A year ago, we were putting in an offer on our home in Pitt Meadows, BC.
It is a reasonably sized mid-seventies home on a large lot, which had undergone some minor DIY interior upgrades, but showed signs of poor workmanship and — in some areas — utter neglect.
One of those neglected areas was the huge backyard, which sits directly adjacent to city-owned green space, a rarity in Greater Vancouver. But a third of the space was occupied by a filled-in concrete pool that had been built into the incline of the yard and was lined with creosote-blackened landscape ties that were falling apart. Another quarter of the space consisted of an eroding slope near the attached shed that was totally overgrown with vines of morning glory. The yard was half war zone, half jungle and it had clearly deterred prospective buyers for almost six months by the time we arrived.
Still, IF we could get rid of the weeds and find a solution to the broken concrete mess back there, it was 4,000 square feet of private fenced-in play space backing onto greenery and running trails. It could be great.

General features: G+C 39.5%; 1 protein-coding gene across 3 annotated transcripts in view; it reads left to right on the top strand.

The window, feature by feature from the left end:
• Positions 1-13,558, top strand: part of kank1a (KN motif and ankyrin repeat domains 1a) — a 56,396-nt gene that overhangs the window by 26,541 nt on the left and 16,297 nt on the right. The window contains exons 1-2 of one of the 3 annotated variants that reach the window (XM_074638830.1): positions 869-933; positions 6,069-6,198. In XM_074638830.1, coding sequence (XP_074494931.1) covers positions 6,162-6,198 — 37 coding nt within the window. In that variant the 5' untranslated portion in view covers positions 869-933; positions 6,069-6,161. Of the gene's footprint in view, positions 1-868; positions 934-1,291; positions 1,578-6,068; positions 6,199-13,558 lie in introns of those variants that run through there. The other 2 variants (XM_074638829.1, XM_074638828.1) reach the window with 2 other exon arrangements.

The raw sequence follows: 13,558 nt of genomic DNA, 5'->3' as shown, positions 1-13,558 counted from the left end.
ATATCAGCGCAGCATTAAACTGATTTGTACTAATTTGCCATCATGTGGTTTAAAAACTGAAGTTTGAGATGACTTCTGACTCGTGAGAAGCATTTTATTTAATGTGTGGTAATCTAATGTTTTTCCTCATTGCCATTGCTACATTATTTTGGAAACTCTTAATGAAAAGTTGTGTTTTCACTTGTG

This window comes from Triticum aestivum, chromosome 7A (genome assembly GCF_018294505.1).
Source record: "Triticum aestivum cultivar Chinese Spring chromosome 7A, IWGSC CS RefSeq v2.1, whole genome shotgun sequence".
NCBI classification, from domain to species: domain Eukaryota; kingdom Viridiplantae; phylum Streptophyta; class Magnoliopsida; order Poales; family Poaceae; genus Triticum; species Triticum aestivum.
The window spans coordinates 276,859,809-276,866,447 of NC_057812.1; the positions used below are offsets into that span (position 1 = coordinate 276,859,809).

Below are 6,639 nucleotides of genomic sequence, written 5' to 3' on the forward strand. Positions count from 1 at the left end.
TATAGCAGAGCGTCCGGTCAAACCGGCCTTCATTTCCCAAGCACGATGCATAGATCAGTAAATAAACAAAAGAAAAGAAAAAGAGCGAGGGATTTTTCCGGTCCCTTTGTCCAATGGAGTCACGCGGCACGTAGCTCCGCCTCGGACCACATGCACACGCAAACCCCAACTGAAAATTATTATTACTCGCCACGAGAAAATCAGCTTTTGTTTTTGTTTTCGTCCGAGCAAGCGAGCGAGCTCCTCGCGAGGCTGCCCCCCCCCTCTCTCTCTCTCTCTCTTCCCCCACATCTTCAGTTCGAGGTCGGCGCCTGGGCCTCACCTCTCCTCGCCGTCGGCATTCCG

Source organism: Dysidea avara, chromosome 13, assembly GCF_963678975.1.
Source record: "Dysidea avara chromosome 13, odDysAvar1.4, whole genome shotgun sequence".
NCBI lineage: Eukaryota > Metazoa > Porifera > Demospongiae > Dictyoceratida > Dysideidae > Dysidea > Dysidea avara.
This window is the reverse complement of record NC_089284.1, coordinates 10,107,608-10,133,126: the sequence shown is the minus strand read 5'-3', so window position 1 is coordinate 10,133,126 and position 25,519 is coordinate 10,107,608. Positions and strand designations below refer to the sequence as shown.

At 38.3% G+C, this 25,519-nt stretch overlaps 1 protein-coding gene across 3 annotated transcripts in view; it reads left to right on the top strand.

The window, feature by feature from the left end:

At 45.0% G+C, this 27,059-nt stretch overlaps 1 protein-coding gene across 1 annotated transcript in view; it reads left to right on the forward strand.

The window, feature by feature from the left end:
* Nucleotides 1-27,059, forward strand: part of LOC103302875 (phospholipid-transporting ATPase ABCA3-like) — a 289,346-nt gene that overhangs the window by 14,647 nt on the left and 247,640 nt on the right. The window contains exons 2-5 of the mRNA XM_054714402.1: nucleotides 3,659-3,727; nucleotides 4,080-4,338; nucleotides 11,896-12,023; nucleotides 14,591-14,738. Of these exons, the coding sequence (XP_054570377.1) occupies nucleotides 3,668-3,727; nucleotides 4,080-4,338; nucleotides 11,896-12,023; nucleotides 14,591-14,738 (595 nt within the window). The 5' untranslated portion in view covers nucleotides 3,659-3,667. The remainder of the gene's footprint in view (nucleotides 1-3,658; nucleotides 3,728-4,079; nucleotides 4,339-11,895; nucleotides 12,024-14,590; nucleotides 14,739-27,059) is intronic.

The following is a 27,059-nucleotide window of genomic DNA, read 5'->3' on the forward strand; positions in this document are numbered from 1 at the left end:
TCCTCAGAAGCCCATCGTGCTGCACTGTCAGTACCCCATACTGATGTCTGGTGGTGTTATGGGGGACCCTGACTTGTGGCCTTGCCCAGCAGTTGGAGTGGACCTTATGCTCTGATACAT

There are three reasons we decided we wanted to undertake this project:
- Safety – With chunks of unformed concrete sticking out or buried just beneath the lawn, there were many areas of the yard we preferred not to let the kids play. “Go enjoy the backyard, kids! Just not there, there, there, or there.” was starting to feel unacceptable.
- Useable space – With the areas of hazard and the areas of disrepair, the amount of usable space remaining in the backyard was probably a third of its potential. We wanted to recover the remainder and regain areas for entertaining and enjoyment.
- Property value – We have no immediate plans to move (we just got here). But it was clearly a strong point of negotiation to us to have this yard as it was. If we could transform it into a useable space on a budget, we could greatly improve the value of our home.
And there are three reasons we chose to do it now:
- Weather – April showers and moderate spring weather offer us a great opportunity for new grass seed to get a natural watering and grow before the heat of summer arrives. We just needed to string together enough dry days to get the project completed before we re-seeded.
- Financial – We got our income taxes submitted early to make sure we had our refund back in time to help cover costs.
- Available Help – We had access to resources to help us with this project now who may not be available to help us later.
Here’s how we tackled this project.
Prep Step 1 – Have good neighbors